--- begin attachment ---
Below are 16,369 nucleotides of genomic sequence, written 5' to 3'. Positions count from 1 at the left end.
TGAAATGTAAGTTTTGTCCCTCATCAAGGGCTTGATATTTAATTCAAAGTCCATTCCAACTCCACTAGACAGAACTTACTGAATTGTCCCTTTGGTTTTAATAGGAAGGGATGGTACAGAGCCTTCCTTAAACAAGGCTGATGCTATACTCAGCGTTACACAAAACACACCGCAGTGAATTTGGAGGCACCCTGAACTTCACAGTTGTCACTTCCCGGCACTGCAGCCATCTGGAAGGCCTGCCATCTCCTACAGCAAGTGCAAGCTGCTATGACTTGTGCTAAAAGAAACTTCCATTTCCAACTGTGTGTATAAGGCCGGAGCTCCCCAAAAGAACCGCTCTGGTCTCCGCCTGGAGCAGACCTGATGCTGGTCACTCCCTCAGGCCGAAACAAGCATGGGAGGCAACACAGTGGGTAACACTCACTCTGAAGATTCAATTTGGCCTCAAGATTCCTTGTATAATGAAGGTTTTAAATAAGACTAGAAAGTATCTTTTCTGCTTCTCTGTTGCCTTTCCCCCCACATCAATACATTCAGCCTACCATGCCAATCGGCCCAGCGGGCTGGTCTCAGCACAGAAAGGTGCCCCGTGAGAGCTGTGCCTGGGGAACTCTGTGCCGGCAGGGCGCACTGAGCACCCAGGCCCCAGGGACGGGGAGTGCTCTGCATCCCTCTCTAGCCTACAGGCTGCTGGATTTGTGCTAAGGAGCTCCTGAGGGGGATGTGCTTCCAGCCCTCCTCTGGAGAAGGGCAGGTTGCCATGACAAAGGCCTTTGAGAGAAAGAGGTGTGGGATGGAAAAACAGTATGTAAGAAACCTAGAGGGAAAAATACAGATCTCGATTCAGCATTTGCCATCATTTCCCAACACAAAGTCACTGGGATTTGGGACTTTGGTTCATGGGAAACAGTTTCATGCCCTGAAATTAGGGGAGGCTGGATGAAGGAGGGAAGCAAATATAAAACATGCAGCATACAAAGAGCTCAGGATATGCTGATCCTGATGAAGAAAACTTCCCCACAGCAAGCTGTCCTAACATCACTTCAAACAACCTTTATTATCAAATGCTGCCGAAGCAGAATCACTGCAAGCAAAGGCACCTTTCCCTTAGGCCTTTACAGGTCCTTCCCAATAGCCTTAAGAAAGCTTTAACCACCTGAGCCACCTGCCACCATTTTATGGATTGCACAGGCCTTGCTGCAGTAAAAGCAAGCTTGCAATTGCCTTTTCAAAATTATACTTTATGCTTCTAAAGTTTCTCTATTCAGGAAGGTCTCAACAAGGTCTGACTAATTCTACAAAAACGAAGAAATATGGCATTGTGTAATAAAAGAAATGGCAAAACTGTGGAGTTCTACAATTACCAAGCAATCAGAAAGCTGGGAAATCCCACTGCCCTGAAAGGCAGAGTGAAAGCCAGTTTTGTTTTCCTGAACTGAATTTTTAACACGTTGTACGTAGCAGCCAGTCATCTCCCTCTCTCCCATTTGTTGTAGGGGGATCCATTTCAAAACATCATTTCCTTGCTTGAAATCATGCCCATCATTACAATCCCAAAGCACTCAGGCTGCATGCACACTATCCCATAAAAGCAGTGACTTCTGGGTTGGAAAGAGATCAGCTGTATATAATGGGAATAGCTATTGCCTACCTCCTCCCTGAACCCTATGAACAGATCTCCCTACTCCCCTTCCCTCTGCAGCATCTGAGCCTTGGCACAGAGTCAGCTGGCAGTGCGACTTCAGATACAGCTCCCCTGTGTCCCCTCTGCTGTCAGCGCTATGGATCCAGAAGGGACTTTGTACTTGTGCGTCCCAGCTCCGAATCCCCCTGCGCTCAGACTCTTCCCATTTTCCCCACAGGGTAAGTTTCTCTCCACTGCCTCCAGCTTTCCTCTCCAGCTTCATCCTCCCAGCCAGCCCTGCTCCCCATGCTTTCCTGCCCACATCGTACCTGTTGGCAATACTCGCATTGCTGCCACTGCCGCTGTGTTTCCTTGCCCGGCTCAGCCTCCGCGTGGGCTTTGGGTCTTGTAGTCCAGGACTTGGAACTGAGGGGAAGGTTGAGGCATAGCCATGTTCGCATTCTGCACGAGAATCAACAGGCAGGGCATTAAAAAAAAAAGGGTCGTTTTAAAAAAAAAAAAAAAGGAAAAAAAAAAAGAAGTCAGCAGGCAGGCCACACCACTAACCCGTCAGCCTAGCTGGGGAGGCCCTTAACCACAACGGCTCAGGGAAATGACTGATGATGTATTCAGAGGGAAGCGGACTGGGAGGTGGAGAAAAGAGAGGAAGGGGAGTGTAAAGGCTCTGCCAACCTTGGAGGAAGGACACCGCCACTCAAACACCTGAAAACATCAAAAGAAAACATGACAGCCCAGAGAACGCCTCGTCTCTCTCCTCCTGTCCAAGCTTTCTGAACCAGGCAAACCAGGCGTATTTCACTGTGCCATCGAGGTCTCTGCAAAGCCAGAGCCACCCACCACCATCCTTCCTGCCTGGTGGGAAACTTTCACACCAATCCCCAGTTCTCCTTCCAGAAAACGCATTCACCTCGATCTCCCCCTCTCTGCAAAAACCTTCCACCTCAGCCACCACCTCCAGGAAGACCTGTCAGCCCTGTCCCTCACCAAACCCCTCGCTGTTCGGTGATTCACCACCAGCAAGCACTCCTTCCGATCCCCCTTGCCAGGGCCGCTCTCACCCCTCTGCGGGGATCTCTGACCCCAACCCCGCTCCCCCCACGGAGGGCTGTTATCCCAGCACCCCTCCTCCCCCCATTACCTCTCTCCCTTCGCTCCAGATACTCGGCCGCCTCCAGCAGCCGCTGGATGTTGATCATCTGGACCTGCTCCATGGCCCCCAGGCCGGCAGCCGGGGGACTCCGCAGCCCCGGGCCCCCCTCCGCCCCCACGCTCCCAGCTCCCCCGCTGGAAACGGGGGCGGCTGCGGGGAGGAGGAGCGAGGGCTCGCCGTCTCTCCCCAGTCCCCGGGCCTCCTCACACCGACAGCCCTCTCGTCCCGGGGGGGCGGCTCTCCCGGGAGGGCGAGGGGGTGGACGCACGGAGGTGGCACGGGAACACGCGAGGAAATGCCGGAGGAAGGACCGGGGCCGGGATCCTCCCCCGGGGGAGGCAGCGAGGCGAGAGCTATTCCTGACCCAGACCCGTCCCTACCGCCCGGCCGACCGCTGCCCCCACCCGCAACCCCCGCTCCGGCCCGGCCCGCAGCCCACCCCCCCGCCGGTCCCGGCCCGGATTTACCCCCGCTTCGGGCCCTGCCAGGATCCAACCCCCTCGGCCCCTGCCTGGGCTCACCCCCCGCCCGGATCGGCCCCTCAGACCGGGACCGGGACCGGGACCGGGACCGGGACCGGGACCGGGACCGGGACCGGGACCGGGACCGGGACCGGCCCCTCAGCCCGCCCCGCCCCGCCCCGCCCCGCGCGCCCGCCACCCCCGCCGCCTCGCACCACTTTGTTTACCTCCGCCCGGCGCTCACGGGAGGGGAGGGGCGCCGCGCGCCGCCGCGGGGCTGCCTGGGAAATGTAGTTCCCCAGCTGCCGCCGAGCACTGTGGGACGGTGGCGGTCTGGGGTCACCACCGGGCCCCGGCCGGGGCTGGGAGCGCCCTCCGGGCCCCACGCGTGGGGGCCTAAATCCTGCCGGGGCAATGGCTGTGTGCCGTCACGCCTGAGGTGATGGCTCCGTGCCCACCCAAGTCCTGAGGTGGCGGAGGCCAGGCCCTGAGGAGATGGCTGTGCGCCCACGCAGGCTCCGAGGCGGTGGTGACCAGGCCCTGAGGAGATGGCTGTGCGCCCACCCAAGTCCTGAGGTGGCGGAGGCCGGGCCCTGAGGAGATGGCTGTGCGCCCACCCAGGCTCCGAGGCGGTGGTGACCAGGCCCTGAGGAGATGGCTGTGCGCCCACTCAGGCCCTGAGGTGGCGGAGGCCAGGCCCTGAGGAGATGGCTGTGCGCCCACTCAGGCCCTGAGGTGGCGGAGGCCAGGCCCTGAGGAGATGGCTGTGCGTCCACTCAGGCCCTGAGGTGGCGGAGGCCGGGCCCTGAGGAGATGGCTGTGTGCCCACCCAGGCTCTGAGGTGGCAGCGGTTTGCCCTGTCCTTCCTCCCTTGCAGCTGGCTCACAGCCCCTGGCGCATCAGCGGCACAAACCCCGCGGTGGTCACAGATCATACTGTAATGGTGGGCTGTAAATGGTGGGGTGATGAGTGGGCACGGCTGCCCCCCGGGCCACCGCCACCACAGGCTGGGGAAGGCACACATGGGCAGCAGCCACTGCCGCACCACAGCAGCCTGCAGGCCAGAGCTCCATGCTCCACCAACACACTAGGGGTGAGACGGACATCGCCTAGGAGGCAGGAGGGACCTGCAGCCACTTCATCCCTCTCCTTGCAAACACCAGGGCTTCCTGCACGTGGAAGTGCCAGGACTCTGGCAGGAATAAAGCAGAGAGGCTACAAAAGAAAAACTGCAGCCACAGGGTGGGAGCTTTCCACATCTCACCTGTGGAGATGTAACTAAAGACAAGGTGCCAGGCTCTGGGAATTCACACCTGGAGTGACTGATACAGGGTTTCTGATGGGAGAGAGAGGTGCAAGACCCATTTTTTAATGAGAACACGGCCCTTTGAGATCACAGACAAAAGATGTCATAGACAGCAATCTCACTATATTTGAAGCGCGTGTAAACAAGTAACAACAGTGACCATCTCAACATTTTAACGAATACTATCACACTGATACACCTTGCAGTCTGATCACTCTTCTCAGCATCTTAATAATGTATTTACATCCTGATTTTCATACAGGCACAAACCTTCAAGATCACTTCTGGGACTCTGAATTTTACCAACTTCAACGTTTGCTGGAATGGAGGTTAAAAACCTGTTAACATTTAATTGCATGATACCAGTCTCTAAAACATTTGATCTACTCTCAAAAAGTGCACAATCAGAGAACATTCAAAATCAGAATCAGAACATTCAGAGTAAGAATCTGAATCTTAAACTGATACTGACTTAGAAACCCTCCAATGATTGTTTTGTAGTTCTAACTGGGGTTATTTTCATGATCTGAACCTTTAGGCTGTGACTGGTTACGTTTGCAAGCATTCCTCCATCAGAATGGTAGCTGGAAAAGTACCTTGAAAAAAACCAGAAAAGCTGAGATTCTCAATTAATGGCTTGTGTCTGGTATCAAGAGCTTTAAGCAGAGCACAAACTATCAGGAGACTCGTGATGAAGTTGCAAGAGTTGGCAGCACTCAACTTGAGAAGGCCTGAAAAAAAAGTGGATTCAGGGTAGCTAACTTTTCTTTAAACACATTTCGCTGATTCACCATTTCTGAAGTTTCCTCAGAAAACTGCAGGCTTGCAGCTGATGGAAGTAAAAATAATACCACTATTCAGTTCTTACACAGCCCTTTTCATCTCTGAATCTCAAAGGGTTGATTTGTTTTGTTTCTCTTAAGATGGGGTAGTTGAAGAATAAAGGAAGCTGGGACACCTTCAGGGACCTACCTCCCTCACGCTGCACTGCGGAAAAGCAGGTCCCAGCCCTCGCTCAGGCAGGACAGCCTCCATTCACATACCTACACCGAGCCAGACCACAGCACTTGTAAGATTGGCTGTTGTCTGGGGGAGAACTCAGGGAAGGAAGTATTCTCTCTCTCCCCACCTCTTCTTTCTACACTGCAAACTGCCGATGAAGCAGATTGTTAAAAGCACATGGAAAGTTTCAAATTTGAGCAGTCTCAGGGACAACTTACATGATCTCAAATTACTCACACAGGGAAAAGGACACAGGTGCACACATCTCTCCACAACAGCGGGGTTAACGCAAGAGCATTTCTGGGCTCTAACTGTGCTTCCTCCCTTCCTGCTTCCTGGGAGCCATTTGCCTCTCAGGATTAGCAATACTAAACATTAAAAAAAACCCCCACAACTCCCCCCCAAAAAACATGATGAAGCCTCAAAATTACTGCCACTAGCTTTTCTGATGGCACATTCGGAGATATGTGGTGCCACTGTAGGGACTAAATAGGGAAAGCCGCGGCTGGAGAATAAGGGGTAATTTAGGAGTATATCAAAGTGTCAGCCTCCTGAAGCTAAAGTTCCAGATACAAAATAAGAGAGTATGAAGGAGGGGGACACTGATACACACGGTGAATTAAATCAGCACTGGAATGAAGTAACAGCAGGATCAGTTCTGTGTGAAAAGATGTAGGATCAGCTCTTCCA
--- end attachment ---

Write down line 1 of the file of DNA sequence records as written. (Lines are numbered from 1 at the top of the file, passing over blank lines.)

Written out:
Below are 16,369 nucleotides of genomic sequence, written 5' to 3'. Positions count from 1 at the left end.